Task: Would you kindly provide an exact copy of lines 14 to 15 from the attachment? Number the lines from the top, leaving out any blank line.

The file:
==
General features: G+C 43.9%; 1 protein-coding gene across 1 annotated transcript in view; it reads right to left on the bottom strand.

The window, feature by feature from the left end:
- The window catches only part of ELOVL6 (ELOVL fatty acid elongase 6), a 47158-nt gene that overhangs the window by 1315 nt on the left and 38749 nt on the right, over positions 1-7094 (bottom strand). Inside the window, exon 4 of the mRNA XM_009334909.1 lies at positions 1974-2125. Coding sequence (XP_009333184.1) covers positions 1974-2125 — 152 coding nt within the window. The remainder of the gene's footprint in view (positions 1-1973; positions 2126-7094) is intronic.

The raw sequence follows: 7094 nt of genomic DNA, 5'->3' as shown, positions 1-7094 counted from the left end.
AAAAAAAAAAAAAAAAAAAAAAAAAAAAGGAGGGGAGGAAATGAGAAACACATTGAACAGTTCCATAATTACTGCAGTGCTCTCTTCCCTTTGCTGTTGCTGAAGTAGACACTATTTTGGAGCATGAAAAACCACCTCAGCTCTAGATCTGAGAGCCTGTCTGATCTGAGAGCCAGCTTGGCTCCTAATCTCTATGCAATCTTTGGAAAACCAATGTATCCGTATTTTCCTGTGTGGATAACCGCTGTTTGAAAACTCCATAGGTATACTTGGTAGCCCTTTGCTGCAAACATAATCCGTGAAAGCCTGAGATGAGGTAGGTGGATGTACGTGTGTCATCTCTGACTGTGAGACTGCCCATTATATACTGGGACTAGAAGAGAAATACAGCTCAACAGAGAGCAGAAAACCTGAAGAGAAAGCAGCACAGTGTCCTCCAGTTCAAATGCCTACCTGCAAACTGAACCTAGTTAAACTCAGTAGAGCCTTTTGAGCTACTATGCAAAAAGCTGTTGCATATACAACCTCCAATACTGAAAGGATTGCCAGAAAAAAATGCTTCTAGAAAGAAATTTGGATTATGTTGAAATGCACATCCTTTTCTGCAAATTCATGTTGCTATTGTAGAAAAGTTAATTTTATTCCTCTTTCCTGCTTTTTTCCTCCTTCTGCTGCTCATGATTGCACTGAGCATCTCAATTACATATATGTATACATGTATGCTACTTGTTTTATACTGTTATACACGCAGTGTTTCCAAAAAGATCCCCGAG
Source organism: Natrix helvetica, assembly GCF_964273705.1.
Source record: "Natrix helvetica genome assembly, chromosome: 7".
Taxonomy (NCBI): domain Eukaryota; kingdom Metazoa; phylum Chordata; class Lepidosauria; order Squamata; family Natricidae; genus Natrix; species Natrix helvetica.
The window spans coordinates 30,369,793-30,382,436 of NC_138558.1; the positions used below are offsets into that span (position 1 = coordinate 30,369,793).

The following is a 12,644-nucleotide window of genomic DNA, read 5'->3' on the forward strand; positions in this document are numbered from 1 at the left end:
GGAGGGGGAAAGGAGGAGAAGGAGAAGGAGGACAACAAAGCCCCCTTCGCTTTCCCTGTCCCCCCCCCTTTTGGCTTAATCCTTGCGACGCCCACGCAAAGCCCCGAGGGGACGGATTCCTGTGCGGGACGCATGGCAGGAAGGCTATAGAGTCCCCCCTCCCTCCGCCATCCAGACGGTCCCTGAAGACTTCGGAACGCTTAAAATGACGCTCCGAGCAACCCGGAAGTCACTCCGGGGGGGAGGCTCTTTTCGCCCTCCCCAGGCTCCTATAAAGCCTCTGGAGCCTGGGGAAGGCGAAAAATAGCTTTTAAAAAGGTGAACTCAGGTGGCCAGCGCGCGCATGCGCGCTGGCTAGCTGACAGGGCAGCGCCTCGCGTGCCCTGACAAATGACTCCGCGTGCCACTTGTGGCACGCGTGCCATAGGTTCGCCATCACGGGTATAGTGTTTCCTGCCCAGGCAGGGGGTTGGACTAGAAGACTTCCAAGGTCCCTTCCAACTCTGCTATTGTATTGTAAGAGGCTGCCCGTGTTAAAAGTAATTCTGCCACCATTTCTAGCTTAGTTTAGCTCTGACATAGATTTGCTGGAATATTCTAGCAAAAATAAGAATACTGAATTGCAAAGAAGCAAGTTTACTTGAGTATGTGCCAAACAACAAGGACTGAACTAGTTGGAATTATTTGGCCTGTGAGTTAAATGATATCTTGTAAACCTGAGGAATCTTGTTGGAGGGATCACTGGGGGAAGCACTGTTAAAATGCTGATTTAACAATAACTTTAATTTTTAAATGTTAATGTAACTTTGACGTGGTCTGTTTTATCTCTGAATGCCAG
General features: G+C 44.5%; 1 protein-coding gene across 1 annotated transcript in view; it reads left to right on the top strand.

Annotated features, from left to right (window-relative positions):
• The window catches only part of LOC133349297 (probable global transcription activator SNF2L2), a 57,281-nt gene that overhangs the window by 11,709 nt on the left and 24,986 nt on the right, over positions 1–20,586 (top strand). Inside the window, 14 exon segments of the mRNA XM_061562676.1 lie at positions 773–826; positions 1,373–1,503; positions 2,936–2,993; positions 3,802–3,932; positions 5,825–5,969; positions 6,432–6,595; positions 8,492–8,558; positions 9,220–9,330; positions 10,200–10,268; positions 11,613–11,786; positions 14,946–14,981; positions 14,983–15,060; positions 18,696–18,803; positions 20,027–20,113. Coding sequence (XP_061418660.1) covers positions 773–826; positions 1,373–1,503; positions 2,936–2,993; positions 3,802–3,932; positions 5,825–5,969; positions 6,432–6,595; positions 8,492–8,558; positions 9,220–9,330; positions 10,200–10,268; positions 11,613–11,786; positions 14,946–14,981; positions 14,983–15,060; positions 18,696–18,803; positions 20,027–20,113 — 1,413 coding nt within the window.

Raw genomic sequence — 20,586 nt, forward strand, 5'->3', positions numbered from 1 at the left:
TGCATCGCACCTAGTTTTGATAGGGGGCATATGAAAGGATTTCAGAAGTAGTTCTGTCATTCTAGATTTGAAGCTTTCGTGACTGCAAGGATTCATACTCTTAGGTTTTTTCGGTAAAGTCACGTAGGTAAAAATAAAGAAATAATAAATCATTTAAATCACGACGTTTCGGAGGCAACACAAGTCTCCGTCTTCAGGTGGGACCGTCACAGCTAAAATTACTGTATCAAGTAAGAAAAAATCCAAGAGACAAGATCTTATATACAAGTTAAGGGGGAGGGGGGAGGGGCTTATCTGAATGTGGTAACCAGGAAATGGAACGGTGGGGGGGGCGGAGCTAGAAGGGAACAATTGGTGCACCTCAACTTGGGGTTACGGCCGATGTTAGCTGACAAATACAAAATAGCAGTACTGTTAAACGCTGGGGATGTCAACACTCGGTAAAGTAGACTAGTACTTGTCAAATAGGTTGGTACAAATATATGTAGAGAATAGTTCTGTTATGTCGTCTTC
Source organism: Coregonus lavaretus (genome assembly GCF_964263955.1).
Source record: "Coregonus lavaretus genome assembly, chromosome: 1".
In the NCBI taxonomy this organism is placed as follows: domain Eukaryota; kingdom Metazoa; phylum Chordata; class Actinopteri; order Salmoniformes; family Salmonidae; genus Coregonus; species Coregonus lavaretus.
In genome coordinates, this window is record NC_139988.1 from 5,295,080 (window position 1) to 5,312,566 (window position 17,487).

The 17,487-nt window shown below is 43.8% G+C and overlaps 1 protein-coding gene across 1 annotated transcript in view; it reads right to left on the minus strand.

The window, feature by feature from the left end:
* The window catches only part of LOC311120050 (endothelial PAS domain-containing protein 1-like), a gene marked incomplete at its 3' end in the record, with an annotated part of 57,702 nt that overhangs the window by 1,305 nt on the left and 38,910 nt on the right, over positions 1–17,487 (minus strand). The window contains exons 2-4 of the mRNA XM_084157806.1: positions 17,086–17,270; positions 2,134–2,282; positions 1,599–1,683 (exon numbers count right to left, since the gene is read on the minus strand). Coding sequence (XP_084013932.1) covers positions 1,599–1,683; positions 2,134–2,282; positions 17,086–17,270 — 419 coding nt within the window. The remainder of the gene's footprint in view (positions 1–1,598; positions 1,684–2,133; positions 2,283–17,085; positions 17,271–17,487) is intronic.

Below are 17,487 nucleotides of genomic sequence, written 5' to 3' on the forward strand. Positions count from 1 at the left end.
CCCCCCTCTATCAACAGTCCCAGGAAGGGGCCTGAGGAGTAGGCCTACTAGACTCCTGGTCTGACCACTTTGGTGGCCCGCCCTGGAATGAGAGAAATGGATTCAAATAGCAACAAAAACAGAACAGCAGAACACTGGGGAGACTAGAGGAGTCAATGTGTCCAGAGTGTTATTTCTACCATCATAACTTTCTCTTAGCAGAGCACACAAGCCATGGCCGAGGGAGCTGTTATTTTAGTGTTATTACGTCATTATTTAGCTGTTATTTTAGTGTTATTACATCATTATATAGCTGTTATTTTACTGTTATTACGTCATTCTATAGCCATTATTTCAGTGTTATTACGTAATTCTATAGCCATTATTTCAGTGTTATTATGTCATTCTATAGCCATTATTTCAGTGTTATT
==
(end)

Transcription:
• The window catches only part of LOC133349297 (probable global transcription activator SNF2L2), a 57,281-nt gene that overhangs the window by 11,709 nt on the left and 24,986 nt on the right, over positions 1–20,586 (top strand). Inside the window, 14 exon segments of the mRNA XM_061562676.1 lie at positions 773–826; positions 1,373–1,503; positions 2,936–2,993; positions 3,802–3,932; positions 5,825–5,969; positions 6,432–6,595; positions 8,492–8,558; positions 9,220–9,330; positions 10,200–10,268; positions 11,613–11,786; positions 14,946–14,981; positions 14,983–15,060; positions 18,696–18,803; positions 20,027–20,113. Coding sequence (XP_061418660.1) covers positions 773–826; positions 1,373–1,503; positions 2,936–2,993; positions 3,802–3,932; positions 5,825–5,969; positions 6,432–6,595; positions 8,492–8,558; positions 9,220–9,330; positions 10,200–10,268; positions 11,613–11,786; positions 14,946–14,981; positions 14,983–15,060; positions 18,696–18,803; positions 20,027–20,113 — 1,413 coding nt within the window.

Raw genomic sequence — 20,586 nt, forward strand, 5'->3', positions numbered from 1 at the left: